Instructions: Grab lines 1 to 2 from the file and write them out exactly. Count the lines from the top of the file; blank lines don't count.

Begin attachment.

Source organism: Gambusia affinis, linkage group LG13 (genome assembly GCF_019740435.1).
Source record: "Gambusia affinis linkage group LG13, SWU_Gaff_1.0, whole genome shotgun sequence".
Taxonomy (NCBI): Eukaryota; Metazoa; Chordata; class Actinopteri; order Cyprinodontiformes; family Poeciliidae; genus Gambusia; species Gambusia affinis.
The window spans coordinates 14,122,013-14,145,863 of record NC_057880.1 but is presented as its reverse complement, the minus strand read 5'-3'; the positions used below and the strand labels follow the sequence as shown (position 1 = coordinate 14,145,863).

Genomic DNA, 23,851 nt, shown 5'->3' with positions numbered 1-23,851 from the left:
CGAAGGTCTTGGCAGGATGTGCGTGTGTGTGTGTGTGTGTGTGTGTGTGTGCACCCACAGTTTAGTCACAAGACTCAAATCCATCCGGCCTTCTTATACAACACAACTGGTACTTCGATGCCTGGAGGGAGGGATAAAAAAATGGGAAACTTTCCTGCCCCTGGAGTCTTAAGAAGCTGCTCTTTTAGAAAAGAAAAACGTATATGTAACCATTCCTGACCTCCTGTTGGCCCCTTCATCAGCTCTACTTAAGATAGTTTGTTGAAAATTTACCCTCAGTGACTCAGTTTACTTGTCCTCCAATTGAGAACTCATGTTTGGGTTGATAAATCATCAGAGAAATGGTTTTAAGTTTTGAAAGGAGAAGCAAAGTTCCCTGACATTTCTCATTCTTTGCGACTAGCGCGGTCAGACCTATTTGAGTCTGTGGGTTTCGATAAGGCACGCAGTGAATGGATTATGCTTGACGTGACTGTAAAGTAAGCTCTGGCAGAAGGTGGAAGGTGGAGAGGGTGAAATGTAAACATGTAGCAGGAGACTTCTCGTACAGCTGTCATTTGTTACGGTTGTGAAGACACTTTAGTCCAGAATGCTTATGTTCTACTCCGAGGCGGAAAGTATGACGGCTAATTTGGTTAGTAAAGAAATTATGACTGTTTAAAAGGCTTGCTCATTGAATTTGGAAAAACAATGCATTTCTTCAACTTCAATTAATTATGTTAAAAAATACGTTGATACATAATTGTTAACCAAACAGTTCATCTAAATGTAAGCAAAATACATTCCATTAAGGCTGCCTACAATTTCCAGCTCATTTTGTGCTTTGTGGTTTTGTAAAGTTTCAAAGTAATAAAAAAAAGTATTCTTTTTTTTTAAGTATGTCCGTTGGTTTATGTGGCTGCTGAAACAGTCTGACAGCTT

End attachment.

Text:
Source organism: Gambusia affinis, linkage group LG13 (genome assembly GCF_019740435.1).
Source record: "Gambusia affinis linkage group LG13, SWU_Gaff_1.0, whole genome shotgun sequence".